Okay For Now by Gary D. Schmidt. Clarion Books, Houghton Mifflin Harcourt. 2011. My review of the ARC. Audiobook: Listening Library, an imprint of the Random House Audio Publishing Group. Narrated by Lincoln Hoppe. 2011. Listened from copy from publisher.
The Plot: The late 1960s. Doug Swieteck’s father has moved his family to stupid Marysville in upstate New York. Doug is less than happy about this, and it doesn’t help that the locals see Doug and his older brother as thugs. As his eighth grade year progresses, Doug connects with the community around him: the librarian who shows him the plates of John James Audubon’s Birds of America; Lil Spicer, who offers him a cold coke and friendship; Mr. Spicer, who gives Doug a job delivering groceries that lets more people into Doug’s life.
Marysville may not be so stupid; Doug and his brother may not be thugs; and sometimes it’s enough that things are okay for now. “For now” keeps shifting through the book, through good times and bad: for every teacher who sees an easy target in the kid from the wrong side of the tracks, there is a teacher who sees Doug’s potential. His brother may come home from Vietnam with injuries, true; but he came home. It’s okay for now.
The Good: My review from 2011 says all that is good with Okay for Now. Listening to the audiobook emphasised all the strengths. Doug is a wonderful character, and Lincoln Hoppe perfectly captures his nuances and attitude. Over and over, I wanted to go into the pages of Okay for Now and rescue Doug. Rescue him from bullying teachers and abusive and neglectful family; luckily for Doug, he can take care of himself. It isn’t easy; the book begins with Doug having a huge chip on his shoulder. But, slowly, he lets people in and things change for the better.
I marveled at the wonderful structure of Okay for Now. Doug’s imagination is captured by the Audobon birds; he interprets what he sees based on his own life. Is a mother bird worried for her children? Or happy for them? He learns to draw, using the plates and friendly, knowledgeable librarian as guides. This expands his world, and Doug decides on a mission. Marysville has sold plates from the book; Doug will track them down and recover him. He may not be able to make his family whole, but he’ll make this book whole. Of course, along the way, Doug does make his life, including his family, whole. I just love the craft of this.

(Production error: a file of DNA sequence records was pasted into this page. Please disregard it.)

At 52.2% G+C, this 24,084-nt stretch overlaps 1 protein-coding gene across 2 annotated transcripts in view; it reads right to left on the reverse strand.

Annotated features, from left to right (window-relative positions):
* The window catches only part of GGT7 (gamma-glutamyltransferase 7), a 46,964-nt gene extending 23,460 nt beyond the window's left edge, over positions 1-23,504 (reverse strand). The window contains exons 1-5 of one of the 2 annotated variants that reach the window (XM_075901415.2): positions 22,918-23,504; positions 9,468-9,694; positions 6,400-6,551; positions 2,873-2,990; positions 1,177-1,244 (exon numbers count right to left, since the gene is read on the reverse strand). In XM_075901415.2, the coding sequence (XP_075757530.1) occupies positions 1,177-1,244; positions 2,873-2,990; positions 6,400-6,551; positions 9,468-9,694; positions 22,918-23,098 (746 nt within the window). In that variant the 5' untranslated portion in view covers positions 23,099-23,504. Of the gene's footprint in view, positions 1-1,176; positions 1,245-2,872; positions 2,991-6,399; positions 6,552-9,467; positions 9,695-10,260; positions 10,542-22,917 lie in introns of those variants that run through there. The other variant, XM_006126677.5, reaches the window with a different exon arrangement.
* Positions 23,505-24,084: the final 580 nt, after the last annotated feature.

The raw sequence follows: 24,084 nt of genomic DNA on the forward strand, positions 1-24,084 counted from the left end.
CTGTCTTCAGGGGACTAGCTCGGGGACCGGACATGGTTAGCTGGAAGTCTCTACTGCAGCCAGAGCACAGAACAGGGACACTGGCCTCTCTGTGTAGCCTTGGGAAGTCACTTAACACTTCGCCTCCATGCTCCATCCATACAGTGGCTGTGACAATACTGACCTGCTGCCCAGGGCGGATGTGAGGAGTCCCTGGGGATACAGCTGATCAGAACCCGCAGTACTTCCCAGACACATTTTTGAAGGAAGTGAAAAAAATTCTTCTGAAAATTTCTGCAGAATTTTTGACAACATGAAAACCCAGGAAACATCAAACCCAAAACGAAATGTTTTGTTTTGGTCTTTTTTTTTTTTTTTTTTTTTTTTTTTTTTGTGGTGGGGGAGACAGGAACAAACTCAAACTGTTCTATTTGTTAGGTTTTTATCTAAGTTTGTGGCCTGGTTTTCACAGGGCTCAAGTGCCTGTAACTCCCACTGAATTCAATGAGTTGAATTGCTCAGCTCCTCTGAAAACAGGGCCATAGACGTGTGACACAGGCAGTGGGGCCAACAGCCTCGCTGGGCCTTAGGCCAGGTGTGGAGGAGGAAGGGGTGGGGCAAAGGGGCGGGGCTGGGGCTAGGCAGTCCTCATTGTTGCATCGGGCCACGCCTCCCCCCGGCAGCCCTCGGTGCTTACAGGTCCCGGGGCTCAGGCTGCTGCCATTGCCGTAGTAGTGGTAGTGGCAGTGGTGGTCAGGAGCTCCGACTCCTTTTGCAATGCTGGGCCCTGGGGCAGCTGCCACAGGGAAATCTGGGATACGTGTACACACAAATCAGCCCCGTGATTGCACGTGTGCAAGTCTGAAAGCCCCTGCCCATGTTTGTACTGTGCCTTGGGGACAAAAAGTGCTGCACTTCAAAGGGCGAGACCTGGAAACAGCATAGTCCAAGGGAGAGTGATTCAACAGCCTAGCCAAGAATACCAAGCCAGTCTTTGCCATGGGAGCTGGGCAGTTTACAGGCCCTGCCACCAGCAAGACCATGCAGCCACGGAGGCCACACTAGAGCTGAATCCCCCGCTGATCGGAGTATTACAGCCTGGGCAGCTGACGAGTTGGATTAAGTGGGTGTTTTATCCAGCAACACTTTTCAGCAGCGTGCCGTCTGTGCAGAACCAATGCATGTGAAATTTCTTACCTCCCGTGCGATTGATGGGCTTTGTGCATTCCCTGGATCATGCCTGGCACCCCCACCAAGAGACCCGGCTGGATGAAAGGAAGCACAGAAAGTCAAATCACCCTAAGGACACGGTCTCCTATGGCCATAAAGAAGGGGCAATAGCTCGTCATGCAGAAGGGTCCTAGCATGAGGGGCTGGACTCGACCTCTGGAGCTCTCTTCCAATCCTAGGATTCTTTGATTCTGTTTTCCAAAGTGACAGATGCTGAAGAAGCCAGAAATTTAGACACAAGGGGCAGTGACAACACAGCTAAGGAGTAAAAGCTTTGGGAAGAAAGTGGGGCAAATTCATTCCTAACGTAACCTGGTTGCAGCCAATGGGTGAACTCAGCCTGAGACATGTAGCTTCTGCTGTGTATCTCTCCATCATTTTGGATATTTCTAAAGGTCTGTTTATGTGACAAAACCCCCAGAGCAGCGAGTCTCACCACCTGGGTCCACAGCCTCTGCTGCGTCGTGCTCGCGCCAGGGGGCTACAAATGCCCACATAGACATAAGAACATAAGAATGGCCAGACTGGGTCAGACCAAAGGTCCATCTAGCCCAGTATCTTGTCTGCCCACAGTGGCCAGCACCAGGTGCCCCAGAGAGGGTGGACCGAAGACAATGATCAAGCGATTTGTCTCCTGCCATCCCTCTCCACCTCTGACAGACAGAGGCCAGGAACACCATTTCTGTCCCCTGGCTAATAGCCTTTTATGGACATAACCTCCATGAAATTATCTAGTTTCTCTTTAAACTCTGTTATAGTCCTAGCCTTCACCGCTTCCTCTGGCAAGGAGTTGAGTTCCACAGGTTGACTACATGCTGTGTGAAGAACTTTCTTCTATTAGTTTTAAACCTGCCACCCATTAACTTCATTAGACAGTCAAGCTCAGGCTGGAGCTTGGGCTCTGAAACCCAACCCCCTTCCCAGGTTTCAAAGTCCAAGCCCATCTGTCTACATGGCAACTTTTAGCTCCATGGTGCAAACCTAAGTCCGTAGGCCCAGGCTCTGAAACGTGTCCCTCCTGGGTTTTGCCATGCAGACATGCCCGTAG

How reliable is Doug? That’s something I struggled with both in reading and listening. There are some things that I think he is oversensitive about, and I don’t think people are always as mean or rude or dismissive about him as he thinks. I think he both misinterprets things, but also believes some things are about him when they are not. For example, the teacher may simply not be calling on him. Or someone on his delivery route may be a bit distracted so not as attentive. It’s clear that when things are up for Doug, he’s up and sees the world in a positive light; but when things are down, it’s all dark and gray and rainclouds. Hoppe’s narration emphasizes this. As a matter of fact, this time around I was also more understanding of people like Coach Reed, because I’m not sure if Doug was always accurate about how Reed was treating him.
What didn’t change was my view towards Doug’s parents. Doug sees his mother as a lovely saint; and because Doug’s father’s treatment of his children was clearly not Doug misreading a situation, I just could not accept her passive acceptance of the situation. I kept getting angry as I listened. Clearly, though, that is more about me as a reader than the book itself.
But back to happy thoughts: there is a lot of humor in here! And some of it are in type jokes directed at the modern reader, such as a class discussion that ends with everyone agreeing that an actor could never become president.